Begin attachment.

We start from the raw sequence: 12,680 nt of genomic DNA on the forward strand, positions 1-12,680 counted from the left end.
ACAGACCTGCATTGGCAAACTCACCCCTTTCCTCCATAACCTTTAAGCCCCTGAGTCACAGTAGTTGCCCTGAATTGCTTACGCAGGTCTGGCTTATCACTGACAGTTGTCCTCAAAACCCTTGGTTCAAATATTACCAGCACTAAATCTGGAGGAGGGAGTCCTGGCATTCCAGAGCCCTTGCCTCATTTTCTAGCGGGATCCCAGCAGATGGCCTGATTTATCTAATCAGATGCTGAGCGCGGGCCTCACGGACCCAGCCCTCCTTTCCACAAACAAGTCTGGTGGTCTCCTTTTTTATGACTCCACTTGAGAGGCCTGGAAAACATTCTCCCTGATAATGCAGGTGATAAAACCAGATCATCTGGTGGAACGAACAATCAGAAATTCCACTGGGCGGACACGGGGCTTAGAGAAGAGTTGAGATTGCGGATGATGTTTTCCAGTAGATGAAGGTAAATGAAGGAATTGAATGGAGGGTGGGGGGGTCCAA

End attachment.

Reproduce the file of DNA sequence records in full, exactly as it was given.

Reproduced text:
We start from the raw sequence: 12,680 nt of genomic DNA on the forward strand, positions 1-12,680 counted from the left end.
ACAGACCTGCATTGGCAAACTCACCCCTTTCCTCCATAACCTTTAAGCCCCTGAGTCACAGTAGTTGCCCTGAATTGCTTACGCAGGTCTGGCTTATCACTGACAGTTGTCCTCAAAACCCTTGGTTCAAATATTACCAGCACTAAATCTGGAGGAGGGAGTCCTGGCATTCCAGAGCCCTTGCCTCATTTTCTAGCGGGATCCCAGCAGATGGCCTGATTTATCTAATCAGATGCTGAGCGCGGGCCTCACGGACCCAGCCCTCCTTTCCACAAACAAGTCTGGTGGTCTCCTTTTTTATGACTCCACTTGAGAGGCCTGGAAAACATTCTCCCTGATAATGCAGGTGATAAAACCAGATCATCTGGTGGAACGAACAATCAGAAATTCCACTGGGCGGACACGGGGCTTAGAGAAGAGTTGAGATTGCGGATGATGTTTTCCAGTAGATGAAGGTAAATGAAGGAATTGAATGGAGGGTGGGGGGGTCCAA